I just read a story in The New Yorker that totally made it clear that William Gibson was not writing about the future, that the future is so strange that he could never have predicted it. The article was about a new literary craze in Japan, the keitai shosetsu, the "cell-phone novel", and it is online here. Japanese people (mostly women) compose novels on their phones that are hundreds of pages long, and share them online for free. Many of them are then made into highly successful manga, movies, and print novels (some of which keep the same form as the cell texts, including frequent line breaks and non-traditional text orientation*) and they sell millions of copies.
The descriptions of what the author claimed to be representative work struck me as incredibly vapid and what I'd call "anti-feminist"--apparently they are mostly tragic love stories about rape and disease. This is probably sad (not my culture, I don't know enough to say for sure) but is apparently a very common theme in Japan. This, and the entire culture that it describes, seem very alien to me.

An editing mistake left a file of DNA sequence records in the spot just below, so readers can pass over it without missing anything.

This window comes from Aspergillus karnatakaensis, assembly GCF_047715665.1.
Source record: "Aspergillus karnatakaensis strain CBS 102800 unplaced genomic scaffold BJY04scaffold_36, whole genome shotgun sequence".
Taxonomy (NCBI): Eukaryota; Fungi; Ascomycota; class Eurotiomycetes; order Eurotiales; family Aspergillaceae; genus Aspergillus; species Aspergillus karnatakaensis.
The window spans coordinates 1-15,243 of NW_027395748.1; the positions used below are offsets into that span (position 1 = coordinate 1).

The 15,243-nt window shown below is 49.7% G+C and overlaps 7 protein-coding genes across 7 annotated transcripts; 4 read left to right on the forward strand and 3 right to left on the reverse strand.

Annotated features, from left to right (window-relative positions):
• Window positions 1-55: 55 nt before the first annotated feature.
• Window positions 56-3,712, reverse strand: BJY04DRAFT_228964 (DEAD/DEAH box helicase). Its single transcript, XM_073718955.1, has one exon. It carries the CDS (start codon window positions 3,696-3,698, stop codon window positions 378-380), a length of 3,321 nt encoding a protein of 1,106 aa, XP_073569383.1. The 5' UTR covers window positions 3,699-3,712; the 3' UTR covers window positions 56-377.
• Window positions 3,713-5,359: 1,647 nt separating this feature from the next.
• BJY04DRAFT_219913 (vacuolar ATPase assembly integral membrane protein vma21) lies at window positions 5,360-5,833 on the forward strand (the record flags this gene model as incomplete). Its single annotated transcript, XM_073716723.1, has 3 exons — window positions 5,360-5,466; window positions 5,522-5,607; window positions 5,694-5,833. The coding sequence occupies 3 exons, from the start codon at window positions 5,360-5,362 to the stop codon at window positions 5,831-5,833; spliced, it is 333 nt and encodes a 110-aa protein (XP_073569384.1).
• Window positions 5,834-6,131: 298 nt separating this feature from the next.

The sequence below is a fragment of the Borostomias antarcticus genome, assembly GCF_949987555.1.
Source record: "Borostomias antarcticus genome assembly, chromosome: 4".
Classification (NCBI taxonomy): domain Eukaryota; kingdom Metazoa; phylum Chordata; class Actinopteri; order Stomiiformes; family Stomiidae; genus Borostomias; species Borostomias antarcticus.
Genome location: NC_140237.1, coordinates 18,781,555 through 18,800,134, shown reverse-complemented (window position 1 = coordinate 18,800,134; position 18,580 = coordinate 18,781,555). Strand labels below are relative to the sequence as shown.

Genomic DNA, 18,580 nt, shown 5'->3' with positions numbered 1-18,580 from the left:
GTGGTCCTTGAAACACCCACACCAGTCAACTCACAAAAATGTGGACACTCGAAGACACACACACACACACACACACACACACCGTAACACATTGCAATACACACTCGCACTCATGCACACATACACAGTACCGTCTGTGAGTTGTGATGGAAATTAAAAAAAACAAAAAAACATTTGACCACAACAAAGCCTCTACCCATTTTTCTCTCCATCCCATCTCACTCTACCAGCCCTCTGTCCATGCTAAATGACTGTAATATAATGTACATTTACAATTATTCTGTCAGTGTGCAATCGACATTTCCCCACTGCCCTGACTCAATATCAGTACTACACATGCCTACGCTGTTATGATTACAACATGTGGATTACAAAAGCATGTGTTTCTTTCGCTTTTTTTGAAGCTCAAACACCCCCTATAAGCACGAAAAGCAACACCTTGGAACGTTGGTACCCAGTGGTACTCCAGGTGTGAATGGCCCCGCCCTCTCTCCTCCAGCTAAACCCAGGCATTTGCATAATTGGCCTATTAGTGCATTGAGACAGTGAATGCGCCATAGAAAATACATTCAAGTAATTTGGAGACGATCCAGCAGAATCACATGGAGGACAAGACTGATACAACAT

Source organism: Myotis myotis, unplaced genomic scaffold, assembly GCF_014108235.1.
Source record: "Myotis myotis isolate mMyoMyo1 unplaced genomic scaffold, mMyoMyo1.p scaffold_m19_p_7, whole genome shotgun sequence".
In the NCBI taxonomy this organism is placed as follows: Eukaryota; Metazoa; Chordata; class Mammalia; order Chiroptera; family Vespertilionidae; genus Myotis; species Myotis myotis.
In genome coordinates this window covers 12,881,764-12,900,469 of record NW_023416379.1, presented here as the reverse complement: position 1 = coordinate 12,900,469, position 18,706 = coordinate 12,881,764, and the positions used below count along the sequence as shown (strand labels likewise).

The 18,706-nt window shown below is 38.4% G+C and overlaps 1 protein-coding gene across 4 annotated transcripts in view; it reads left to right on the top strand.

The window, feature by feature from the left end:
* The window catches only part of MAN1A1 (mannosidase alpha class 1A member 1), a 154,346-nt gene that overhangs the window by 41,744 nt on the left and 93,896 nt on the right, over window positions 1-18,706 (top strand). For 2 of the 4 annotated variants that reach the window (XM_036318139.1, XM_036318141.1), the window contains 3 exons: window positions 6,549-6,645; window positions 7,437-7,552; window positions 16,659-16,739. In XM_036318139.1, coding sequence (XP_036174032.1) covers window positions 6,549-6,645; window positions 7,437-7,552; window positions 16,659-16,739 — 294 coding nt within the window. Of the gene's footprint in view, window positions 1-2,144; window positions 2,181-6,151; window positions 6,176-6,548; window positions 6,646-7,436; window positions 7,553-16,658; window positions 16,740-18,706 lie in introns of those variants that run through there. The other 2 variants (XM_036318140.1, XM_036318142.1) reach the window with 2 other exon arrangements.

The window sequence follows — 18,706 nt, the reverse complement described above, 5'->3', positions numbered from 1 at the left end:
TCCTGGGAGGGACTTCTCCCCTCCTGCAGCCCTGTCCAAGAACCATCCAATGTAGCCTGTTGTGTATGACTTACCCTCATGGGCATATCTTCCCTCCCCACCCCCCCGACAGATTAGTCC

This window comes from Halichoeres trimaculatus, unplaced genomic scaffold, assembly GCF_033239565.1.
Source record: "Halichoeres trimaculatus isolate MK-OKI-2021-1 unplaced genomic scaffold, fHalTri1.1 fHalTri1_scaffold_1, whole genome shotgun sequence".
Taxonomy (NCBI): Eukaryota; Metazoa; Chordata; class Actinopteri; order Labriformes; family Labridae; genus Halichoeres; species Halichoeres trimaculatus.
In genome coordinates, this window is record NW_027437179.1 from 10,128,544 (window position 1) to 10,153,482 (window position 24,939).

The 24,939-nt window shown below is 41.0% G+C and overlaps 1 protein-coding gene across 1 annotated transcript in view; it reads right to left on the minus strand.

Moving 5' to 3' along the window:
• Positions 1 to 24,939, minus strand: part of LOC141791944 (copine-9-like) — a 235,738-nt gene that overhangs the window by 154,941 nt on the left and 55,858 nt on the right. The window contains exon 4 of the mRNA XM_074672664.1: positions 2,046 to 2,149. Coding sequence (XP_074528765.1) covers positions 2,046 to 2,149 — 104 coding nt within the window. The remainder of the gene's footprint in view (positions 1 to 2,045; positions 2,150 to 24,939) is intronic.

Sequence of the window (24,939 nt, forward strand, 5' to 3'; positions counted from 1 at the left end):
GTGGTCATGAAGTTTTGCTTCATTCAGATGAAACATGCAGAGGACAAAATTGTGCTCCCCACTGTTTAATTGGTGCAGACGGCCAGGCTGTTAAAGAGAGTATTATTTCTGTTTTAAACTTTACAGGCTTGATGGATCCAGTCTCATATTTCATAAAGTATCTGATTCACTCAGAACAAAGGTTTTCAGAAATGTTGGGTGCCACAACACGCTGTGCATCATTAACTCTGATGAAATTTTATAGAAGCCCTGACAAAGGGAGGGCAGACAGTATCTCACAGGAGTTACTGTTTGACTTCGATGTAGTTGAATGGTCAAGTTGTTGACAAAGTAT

In this age of the "La Royale with Cheese", it's easy for me to imagine that there are no real foreigners--just Americans in foreign countries with odd accents. And it's true that, in many ways, people across the world have more in common culturally than they've ever shared before. I'm a big believer in "strength through diversity", and so no matter how little I like the sound of these novels, the mere fact that they come from a large, vibrant culture that is so drastically different from my own makes me happy.
There was a bit at the end of the article that described an award ceremony for keitai shosetsu authors. The final contestants were all dressed in a wide array of bizarre fashions. The MC was a Buddhist nun. A young woman dressed in orange tights won first prize (twenty thousand dollars and a publishing contract) which was presented to her by "a popular Ping-Pong champion". Gibson simply had no idea.
*Traditional Japanese text, the article reminds me, is read top to bottom, right to left. Cell phones are read horizontally, left to right, and many of these novel are published this way.